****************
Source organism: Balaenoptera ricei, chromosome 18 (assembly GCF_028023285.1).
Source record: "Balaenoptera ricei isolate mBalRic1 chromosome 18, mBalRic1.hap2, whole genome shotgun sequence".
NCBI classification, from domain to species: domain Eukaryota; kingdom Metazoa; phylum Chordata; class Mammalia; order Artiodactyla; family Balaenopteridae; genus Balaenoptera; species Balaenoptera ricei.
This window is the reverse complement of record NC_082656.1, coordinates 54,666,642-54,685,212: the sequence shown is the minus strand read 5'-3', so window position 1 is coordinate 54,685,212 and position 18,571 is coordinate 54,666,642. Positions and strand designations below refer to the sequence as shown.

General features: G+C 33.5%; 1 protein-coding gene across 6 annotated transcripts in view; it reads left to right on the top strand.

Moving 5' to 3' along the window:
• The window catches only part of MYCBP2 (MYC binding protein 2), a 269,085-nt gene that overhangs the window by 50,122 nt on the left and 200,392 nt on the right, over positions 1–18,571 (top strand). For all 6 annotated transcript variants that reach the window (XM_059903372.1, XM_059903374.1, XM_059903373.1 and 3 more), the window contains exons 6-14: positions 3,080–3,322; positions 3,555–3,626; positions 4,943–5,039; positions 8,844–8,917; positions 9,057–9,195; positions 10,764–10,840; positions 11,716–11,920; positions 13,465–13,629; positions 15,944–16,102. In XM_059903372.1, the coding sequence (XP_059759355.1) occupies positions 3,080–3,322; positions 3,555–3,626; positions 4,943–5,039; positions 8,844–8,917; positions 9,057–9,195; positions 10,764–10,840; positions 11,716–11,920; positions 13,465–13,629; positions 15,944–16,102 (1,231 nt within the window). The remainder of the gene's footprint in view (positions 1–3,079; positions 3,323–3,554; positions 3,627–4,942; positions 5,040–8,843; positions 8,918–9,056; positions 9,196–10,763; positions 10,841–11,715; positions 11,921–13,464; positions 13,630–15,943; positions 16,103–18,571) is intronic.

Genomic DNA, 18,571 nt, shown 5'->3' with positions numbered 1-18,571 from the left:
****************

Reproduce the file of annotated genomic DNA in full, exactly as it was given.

Source organism: Balaenoptera ricei, chromosome 18 (assembly GCF_028023285.1).
Source record: "Balaenoptera ricei isolate mBalRic1 chromosome 18, mBalRic1.hap2, whole genome shotgun sequence".
NCBI classification, from domain to species: domain Eukaryota; kingdom Metazoa; phylum Chordata; class Mammalia; order Artiodactyla; family Balaenopteridae; genus Balaenoptera; species Balaenoptera ricei.
This window is the reverse complement of record NC_082656.1, coordinates 54,666,642-54,685,212: the sequence shown is the minus strand read 5'-3', so window position 1 is coordinate 54,685,212 and position 18,571 is coordinate 54,666,642. Positions and strand designations below refer to the sequence as shown.

General features: G+C 33.5%; 1 protein-coding gene across 6 annotated transcripts in view; it reads left to right on the top strand.

Moving 5' to 3' along the window:
• The window catches only part of MYCBP2 (MYC binding protein 2), a 269,085-nt gene that overhangs the window by 50,122 nt on the left and 200,392 nt on the right, over positions 1–18,571 (top strand). For all 6 annotated transcript variants that reach the window (XM_059903372.1, XM_059903374.1, XM_059903373.1 and 3 more), the window contains exons 6-14: positions 3,080–3,322; positions 3,555–3,626; positions 4,943–5,039; positions 8,844–8,917; positions 9,057–9,195; positions 10,764–10,840; positions 11,716–11,920; positions 13,465–13,629; positions 15,944–16,102. In XM_059903372.1, the coding sequence (XP_059759355.1) occupies positions 3,080–3,322; positions 3,555–3,626; positions 4,943–5,039; positions 8,844–8,917; positions 9,057–9,195; positions 10,764–10,840; positions 11,716–11,920; positions 13,465–13,629; positions 15,944–16,102 (1,231 nt within the window). The remainder of the gene's footprint in view (positions 1–3,079; positions 3,323–3,554; positions 3,627–4,942; positions 5,040–8,843; positions 8,918–9,056; positions 9,196–10,763; positions 10,841–11,715; positions 11,921–13,464; positions 13,630–15,943; positions 16,103–18,571) is intronic.

Genomic DNA, 18,571 nt, shown 5'->3' with positions numbered 1-18,571 from the left: